Analysis of the largest American cancer database indicates that racial disparities persist in the treatment and outcomes of patients diagnosed with stage I non–small cell lung cancer (NSCLC). Despite increased availability of potentially curative treatments for early-stage NSCLC, African Americans and American Indians were less likely to receive these treatments and more likely to die from the disease. The study was presented by Farach et al at the 2017 Multidisciplinary Thoracic Cancers Symposium (Plenary Session Abstract 9).
Although NSCLC is the most fatal cancer in men and women combined, experts estimate that a quarter of NSCLC patients are diagnosed at an early and potentially curable stage. Over the past 2 decades, definitive treatment options for early-stage NSCLC, which include surgery and stereotactic body radiation therapy, have become more widely available and contributed to higher survival rates. Many studies have shown, however, that these advances have not benefited all patients equally.
“Racial disparities in the management of stage I NSCLC, such as less frequent rates of curative treatment with African Americans, have contributed to disproportionately lower survival rates for specific minority groups,” said Andrew M. Farach, MD, senior author of the study and a radiation oncologist at Houston Methodist Hospital. “Our study is the first to confirm that, even with widespread growth in the availability and adoption of advanced therapies, disparities in treatment and survival persist for early-stage NSCLC. These findings bring attention to the importance of the medical system actively addressing racial disparities on pace with advancements in medical science.”
Researchers examined records from the National Cancer Institute’s Surveillance, Epidemiology and End Results (SEER) database for patients aged 60 and older diagnosed with biopsy-proven stage I NSCLC between 2004 and 2012, the most recent data available. Patients without definitive records for local therapy were excluded from analyses.
The 62,312 eligible patients were grouped by race/national origin into 1 of 5 cohorts: Caucasians (86.6%, 53,872 patients); African Americans (8.0%, 4,947 patients); Asian/Pacific Islanders (5.0%, 3,101 patients); American Indians (0.3%, 198 patients); and patients with unknown racial classification (0.02%, 95 patients). Treatment and survival outcomes were compared using chi-squared tests, the Kaplan-Meier method, and Cox multivariate analysis.
Patients received 1 of 4 types of primary treatment for stage I NSCLC, including surgery only (67%), radiation only (19%), both surgery and radiation (3%), or no treatment/observation only (12%). The type of treatment patients received varied by race; while 67% of Caucasian patients and 72% of Asian/Pacific Islander patients underwent surgery, these rates were 56% and 58% for African American and American Indian patients, respectively (P < .05).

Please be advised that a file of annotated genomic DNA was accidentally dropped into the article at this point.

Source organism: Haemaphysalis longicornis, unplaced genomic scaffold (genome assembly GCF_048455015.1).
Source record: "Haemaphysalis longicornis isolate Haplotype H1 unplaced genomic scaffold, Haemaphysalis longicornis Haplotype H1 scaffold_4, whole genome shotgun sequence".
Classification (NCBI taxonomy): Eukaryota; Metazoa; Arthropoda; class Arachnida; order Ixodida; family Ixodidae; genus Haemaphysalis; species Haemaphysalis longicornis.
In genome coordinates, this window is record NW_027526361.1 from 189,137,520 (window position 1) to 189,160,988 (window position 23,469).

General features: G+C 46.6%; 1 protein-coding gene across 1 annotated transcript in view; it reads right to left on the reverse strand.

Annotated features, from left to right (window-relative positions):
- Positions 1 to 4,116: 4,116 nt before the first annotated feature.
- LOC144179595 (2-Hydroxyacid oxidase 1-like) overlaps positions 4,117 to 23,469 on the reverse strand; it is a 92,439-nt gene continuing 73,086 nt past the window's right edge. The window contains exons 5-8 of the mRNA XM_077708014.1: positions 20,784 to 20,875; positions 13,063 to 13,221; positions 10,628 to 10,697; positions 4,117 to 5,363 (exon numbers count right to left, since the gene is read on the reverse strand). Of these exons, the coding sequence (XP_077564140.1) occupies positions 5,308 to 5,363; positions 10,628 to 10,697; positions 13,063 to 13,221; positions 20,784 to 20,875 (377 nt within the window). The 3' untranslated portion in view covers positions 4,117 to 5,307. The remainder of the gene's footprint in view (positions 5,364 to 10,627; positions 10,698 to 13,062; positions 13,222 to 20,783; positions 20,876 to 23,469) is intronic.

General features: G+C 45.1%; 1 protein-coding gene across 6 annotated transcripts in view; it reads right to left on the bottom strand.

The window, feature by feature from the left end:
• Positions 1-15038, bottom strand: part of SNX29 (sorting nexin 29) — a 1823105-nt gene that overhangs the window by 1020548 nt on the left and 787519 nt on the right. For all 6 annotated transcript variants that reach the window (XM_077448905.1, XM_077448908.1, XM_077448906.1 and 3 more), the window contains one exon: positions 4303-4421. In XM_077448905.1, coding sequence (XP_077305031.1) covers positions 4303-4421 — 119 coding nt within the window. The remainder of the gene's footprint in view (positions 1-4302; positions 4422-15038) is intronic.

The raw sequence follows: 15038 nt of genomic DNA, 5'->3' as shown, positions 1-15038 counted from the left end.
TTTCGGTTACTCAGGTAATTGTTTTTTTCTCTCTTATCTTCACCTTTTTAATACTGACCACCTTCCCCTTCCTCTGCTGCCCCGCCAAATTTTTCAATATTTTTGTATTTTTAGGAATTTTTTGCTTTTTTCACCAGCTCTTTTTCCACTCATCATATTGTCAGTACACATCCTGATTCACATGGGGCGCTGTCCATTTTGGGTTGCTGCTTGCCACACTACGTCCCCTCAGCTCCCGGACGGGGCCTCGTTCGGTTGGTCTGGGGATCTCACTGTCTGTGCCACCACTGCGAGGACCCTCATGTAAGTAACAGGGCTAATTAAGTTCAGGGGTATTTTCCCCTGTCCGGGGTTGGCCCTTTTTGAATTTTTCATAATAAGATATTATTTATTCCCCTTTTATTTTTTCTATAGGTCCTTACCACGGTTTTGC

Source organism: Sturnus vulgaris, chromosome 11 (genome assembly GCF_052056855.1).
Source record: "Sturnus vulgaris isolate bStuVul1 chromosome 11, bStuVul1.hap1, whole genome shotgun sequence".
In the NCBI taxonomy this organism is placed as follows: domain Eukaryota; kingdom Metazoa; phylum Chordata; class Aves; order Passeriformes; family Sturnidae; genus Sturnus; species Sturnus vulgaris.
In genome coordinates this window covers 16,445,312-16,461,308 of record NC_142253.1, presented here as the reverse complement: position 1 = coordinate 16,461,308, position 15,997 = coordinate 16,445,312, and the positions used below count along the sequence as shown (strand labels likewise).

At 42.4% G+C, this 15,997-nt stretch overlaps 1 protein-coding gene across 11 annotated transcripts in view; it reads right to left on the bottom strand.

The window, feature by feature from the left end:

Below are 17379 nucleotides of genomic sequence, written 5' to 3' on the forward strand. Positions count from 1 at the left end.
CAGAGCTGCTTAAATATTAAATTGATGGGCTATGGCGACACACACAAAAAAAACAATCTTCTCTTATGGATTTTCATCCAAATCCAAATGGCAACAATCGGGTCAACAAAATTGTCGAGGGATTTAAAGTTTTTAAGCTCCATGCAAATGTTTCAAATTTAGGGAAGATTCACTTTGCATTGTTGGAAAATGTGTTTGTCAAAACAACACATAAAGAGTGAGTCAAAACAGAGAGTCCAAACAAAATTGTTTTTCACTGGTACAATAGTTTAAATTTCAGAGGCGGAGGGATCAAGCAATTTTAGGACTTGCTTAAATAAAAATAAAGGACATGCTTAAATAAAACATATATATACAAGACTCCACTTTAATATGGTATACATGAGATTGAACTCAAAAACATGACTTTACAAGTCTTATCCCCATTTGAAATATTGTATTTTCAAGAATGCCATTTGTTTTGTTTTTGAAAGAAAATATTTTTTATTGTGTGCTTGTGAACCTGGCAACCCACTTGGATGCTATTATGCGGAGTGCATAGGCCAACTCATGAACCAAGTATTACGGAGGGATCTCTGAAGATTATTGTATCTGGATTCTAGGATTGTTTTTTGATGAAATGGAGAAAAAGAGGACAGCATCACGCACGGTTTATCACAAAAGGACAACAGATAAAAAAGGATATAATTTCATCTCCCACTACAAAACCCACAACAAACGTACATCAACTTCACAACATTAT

Treatment type directly influenced the likelihood of surviving early-stage lung cancer. On multivariate analysis, patients who received definitive treatment for stage I NSCLC, whether surgery or stereotactic body radiation therapy, had improved survival rates, regardless of race, age, or gender (compared with observation, surgery hazard ratio [HR] = 0.44, radiation HR = 0.70, surgery and radiation HR = 0.48, P < .05).
Overall survival and lung cancer–specific survival also varied among the racial groups. At a median follow-up of 23 months after treatment, overall survival rates were highest for Asian/Pacific Islander patients (76%) and Caucasians (70%), and lowest for African Americans (65%) and American Indians (60%) (P < .05). Similarly, lung cancer–specific survival was highest for Asians/Pacific Islanders (84%), followed by Caucasians (79%), African Americans (76%), and American Indians (73%) (P < .05). The median lung cancer–specific survival for African Americans and American Indians was 80 months and 49 months, respectively, compared to an overall population median of 107 months (P < .05).
Even after accounting for differences in age, T stage, gender, and treatment type, race influenced lung cancer–specific survival. On multivariate analysis, lung cancer–specific survival rates were lowest for American Indians (compared with Caucasians, HR = 1.35, P < .05) and highest for Asian/Pacific Islanders (HR = 0.77, P < .05). Although the median lung cancer–specific survival for African American patients was more than 2 years shorter than the population median, the difference was no longer statistically significant after controlling for patient, disease, and treatment factors.
Several patient and disease characteristics, in addition to race, also independently influenced lung cancer–specific survival. Outcomes were worse for male patients (compared with females, HR = 1.17, P < .05), older patients (unit risk ratio [RR] = 1.01, P < .05), and patients with stage T2 tumors (compared with T1, HR = 1.25, P < .05).
“Unfortunately, our findings are not particularly surprising. Multiple studies have documented racial disparities in the management and outcome of different cancers. As physicians, it becomes our responsibility to understand and address these inequalities,” said Dr. Farach. “Most importantly, we must improve access to care and get patients to treatment. Other steps include investigating the biology of lung cancer in understudied groups and—at the individual level—taking more time to educate and build trust with our underserved patient populations.”
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